July 12, 2017 - Hampton Police Chief Terry Sult gave City Council an update on crime at Wednesday’s City Council meeting. Among the key results:
Hampton’s rate of violent crime remains below that of most of its neighbors. At 2.78 crimes per thousand people Hampton was third safest in the area, behind Virginia Beach and Suffolk. Hampton saw significantly fewer violent crimes per capita than Chesapeake, Newport News, Norfolk and Portsmouth.
Overall, serious crimes (Part 1), which saw decreases in 2013 and 2014, have returned to 2012 levels. In 2016, the city saw an average of 36.7 crimes per 1,000 people. Hampton is by no means alone: Newport News’ rate was about the same, at 36.01 per thousand population. Norfolk’s and Portsmouth’s were higher.
“We have always been one of the safest cities as far as violent crime,” said Sult. Property crimes are largely driving the increase in overall crime, he said.
The update was one part of an update on the city’s Safe and Clean initiative, in which departments collaborate and work intensively in defined areas to address issues of crime and blight. Those efforts include the police, other departments, neighborhood and housing initiatives, and increasing opportunities for young people in the city.
Here are some of the other updates:
Gun Crimes Task Force: Many of the shootings are committed by the same people, said Sult. Increased technology and investigation being implemented will match bullet information across jurisdictions and other intelligence. That is designed to identify repeat offenders of violent crime. Regional efforts are beginning to quickly analyze shell casings and find repeat offenders. “One shooting is a misdemeanor that a judge may not take seriously,” said Sult. “but if we can link it to other offenses and a straw purchase, we have a more serious case."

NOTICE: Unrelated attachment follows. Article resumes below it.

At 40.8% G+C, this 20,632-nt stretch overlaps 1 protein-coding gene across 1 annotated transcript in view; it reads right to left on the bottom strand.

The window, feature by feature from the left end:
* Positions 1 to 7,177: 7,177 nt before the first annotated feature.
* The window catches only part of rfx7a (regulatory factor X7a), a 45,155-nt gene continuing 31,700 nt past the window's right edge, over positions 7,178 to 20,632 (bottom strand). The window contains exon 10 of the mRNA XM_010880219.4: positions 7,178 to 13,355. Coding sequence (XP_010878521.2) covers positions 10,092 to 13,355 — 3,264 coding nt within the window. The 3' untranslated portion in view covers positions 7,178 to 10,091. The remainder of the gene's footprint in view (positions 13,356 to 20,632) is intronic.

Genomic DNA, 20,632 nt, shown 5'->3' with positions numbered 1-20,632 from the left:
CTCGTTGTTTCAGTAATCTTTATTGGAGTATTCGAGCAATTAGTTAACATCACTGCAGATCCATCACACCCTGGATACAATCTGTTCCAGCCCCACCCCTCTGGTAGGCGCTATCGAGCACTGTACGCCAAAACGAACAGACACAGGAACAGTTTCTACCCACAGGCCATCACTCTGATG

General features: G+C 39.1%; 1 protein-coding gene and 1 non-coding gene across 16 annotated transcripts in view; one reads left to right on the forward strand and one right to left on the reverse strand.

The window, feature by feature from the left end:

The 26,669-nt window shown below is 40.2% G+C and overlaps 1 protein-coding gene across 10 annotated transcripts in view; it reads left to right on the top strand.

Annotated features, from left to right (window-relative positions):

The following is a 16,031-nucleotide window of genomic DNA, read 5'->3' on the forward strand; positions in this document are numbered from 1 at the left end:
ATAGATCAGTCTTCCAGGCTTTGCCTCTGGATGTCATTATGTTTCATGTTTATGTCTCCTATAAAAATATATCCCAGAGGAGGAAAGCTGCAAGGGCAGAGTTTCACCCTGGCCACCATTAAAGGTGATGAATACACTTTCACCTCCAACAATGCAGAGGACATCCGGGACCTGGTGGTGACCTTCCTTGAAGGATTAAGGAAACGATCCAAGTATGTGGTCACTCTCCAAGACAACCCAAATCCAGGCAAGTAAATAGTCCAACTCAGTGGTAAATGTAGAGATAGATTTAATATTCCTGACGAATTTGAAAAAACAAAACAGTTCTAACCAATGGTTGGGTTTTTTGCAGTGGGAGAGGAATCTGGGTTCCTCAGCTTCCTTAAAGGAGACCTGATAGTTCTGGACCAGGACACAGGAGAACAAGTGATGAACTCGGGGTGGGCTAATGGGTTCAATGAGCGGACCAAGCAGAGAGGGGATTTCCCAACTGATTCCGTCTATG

ConnectProtect Mobile App: In the two months since the app's launch, police have received 75 tips. “You can send a video or photo totally anonymously,” said Police Lt. Jason Price. Those are embedded with the location of where they were taken. Future technology will allow the police to send that video immeditately to officers near the scene. (You can download the free app at the Android and Apple stores; search for Hampton VA police.)
Rental inspections: 430 rental inspections in the last year, and the program has expanded in Phoebus.
Neighborhood initiatives: Training neighborhood leaders, simplify rules on neighborhood events and increased staff-neighborhood interactions. The city is piloting an “ABCD” program in two areas. The asset-based program relies more heavily on issues residents identify and are willing to work on.
Reinvestment: The value of new buildings and building improvements in the identified Safe & Clean areas continues to increase, topping $7 million in the past year.
Youth opportunities: 69 people are currently employed with the city’s Summer Youth Employment Program. They are working at 10 private and non-city sites and for six city departments. Several other mentoring and partnering programs have also launched.
In other action, Council:
- Approved an amendment to the Community Plan that would allow some commercial nodes at entrances to Langley Research and Development Park.
- Allowed a pawn shop at 100 W. Mercury Blvd.
- Deferred a decision on a proposed residential development on Mallory Street.
- Heard a presentation on hurricane preparedness planning, including a reminder about changes in evacuation zones (knowyourzoneva.org)